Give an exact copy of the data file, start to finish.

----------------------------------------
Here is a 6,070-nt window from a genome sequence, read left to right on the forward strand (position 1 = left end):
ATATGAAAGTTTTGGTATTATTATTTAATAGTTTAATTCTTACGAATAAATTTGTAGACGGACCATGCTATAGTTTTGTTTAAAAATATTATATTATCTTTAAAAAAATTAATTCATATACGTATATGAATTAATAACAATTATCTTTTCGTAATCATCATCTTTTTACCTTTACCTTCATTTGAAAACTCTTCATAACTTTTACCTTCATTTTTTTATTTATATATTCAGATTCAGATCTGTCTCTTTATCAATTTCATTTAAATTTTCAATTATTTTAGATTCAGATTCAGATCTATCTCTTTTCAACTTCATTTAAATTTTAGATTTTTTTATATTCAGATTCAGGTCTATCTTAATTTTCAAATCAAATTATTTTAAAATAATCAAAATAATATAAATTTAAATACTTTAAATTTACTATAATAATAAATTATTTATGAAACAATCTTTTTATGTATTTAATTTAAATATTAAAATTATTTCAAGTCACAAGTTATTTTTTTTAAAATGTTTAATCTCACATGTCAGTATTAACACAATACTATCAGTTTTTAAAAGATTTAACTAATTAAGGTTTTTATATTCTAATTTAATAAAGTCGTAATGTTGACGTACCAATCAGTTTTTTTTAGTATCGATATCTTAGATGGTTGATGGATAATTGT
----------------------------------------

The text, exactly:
Here is a 6,070-nt window from a genome sequence, read left to right on the forward strand (position 1 = left end):
ATATGAAAGTTTTGGTATTATTATTTAATAGTTTAATTCTTACGAATAAATTTGTAGACGGACCATGCTATAGTTTTGTTTAAAAATATTATATTATCTTTAAAAAAATTAATTCATATACGTATATGAATTAATAACAATTATCTTTTCGTAATCATCATCTTTTTACCTTTACCTTCATTTGAAAACTCTTCATAACTTTTACCTTCATTTTTTTATTTATATATTCAGATTCAGATCTGTCTCTTTATCAATTTCATTTAAATTTTCAATTATTTTAGATTCAGATTCAGATCTATCTCTTTTCAACTTCATTTAAATTTTAGATTTTTTTATATTCAGATTCAGGTCTATCTTAATTTTCAAATCAAATTATTTTAAAATAATCAAAATAATATAAATTTAAATACTTTAAATTTACTATAATAATAAATTATTTATGAAACAATCTTTTTATGTATTTAATTTAAATATTAAAATTATTTCAAGTCACAAGTTATTTTTTTTAAAATGTTTAATCTCACATGTCAGTATTAACACAATACTATCAGTTTTTAAAAGATTTAACTAATTAAGGTTTTTATATTCTAATTTAATAAAGTCGTAATGTTGACGTACCAATCAGTTTTTTTTAGTATCGATATCTTAGATGGTTGATGGATAATTGT